The Washington Post is reporting this morning that Sen. Edward M. Kennedy (D-Mass.) is circulating the outlines of sweeping health-care legislation that would require every American to have insurance and would mandate that employers contribute to workers’ coverage.
The newspaper noted that in many respects the plan being circulated adopts the most liberal approaches to health reform being discussed in Washington citing as an example the fact that the plan embraces a proposal to create a government-sponsored insurance program to compete directly with existing private insurance plans.
The draft summary, according to the Post, also calls for opening Medicaid to those whose incomes are 500 percent of the federal poverty level, or $110,250 a year for a family of four.
The post also reported that a top administration official said the White House expects Kennedy to unveil his bill Monday. A timetable released by Kennedy’s office calls for Democrats on the Senate health committee to meet Tuesday, with a bipartisan session scheduled for Friday. Committee markups could begin June 16.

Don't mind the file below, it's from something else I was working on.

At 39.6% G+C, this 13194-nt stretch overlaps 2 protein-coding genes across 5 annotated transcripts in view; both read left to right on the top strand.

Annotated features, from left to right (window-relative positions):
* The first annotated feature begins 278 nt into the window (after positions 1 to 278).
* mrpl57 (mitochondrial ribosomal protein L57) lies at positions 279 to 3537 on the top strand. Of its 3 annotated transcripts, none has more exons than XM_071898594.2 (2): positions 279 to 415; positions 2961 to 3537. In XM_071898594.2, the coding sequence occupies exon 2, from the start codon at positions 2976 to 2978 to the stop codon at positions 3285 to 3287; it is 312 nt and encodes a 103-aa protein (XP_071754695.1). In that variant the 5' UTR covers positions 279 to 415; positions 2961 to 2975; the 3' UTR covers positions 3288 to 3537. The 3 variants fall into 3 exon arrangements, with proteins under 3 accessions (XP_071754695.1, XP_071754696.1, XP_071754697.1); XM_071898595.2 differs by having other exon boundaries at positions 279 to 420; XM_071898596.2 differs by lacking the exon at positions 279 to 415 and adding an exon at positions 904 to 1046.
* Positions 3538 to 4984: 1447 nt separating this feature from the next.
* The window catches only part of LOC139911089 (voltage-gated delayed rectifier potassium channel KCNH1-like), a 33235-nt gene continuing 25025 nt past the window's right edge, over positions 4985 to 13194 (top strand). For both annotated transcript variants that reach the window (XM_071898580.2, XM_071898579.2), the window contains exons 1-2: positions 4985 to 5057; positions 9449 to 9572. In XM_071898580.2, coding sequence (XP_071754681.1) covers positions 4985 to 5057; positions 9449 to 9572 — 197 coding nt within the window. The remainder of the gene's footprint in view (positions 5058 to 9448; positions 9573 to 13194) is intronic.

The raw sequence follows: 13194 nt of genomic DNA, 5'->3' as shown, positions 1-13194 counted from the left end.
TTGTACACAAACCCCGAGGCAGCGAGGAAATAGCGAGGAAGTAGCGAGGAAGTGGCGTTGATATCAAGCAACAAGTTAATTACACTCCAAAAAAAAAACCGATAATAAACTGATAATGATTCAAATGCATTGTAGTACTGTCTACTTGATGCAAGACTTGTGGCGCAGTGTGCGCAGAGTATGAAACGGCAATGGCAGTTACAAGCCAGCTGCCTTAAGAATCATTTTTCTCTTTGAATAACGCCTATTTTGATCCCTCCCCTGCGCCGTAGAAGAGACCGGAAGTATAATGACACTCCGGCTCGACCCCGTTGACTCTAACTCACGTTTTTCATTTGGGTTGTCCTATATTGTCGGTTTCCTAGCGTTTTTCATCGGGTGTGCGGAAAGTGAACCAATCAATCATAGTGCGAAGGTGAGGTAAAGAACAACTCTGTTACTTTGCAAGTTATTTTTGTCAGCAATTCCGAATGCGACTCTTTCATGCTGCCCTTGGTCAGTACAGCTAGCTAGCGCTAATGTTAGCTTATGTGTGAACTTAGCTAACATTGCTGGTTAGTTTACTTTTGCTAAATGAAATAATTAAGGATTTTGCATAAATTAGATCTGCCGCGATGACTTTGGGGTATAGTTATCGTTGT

If Kennedy keeps to that ambitious schedule, it would put him ahead of several other Democratic leaders crafting health bills.
Could this bill, with its proposed expansion of an already unsustainable entitlement program, just be a way of softening up the opposition for what appears to be a bit tamer bill that is expected to emerge from the Senate Finance Committee? In contrast to Kennedy’s bill, the legislation being crafted by Sen. Max Baucus (D – MT) will probably come across to lawmakers as a much easier to pass alternative.
With this activity going on in Washington next week, it should make for interesting discussion at the meeting of America’s Health Insurance Plans (AHIP) scheduled to kick-off Tuesday in San Diego. I will be there and will be blogging about what I am hearing.